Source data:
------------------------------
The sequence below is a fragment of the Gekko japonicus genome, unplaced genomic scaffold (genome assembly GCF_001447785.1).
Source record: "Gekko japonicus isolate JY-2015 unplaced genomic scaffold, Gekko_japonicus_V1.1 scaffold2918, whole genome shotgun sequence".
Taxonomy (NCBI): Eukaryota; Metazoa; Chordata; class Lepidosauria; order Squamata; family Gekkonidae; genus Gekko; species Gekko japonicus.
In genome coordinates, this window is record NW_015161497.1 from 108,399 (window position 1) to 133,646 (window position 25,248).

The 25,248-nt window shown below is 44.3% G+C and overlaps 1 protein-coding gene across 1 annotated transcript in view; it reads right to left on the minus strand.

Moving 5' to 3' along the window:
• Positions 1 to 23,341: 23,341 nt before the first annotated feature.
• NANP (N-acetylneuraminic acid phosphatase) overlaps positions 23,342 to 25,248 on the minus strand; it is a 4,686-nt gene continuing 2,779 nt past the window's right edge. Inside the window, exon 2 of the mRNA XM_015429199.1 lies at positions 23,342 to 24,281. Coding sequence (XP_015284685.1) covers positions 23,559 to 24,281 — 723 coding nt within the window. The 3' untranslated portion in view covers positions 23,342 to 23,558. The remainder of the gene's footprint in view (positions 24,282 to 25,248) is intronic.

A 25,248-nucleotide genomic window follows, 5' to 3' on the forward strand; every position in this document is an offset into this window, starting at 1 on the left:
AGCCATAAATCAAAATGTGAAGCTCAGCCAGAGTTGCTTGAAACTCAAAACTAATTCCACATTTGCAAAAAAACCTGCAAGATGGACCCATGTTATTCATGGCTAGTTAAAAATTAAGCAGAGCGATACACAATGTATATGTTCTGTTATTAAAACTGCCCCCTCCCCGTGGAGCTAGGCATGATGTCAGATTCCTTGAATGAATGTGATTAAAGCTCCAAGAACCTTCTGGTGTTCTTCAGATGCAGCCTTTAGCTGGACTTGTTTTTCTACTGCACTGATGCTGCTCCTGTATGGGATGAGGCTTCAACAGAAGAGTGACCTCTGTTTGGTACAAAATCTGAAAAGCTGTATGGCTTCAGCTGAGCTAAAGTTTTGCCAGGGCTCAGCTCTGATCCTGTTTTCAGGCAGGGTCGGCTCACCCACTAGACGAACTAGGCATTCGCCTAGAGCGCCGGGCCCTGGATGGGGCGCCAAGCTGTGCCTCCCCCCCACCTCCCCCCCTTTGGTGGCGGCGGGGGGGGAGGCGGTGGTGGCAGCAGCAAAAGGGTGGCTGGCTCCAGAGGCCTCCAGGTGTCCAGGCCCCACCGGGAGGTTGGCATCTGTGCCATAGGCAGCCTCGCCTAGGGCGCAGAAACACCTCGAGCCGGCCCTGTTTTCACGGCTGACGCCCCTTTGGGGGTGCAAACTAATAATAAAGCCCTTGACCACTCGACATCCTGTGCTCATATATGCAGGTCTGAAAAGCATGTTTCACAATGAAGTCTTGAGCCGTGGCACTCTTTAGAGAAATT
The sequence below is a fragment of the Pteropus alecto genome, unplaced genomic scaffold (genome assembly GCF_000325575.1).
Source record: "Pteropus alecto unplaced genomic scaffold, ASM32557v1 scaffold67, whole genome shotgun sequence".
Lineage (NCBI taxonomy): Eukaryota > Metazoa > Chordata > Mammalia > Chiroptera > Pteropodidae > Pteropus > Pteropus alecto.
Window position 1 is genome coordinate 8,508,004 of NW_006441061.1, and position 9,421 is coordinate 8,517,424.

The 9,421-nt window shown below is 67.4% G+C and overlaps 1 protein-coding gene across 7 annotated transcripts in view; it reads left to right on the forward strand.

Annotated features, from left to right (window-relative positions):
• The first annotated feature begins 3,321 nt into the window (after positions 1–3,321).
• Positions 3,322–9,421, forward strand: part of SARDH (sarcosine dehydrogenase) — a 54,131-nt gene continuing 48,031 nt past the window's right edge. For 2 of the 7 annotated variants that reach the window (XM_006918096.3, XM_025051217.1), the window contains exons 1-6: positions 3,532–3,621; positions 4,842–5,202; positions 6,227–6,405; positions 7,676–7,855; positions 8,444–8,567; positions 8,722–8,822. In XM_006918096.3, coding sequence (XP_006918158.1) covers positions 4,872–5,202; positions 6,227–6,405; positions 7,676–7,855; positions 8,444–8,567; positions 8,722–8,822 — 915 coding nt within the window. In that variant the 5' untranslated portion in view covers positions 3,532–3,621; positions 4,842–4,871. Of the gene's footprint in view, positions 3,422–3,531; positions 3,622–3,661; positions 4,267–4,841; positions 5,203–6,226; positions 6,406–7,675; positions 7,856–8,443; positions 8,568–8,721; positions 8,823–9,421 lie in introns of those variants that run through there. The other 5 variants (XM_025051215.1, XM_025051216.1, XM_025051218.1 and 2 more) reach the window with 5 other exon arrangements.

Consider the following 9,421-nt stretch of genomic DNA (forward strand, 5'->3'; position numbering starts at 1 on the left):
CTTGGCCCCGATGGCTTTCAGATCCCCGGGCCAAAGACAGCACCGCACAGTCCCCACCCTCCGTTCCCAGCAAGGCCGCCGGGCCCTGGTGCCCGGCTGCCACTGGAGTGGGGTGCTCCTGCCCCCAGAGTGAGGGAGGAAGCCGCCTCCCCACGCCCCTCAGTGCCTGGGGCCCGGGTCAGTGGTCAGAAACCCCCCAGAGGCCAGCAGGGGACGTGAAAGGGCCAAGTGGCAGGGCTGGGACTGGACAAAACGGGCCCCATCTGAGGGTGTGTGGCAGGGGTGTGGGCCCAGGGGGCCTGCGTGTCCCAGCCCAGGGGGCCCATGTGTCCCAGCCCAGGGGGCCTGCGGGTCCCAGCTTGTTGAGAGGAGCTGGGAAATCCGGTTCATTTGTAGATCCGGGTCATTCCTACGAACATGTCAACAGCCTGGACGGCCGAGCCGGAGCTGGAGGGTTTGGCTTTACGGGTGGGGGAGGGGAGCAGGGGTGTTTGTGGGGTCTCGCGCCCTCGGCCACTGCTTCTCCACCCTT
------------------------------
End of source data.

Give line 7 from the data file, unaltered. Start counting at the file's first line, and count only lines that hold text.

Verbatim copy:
• Positions 1 to 23,341: 23,341 nt before the first annotated feature.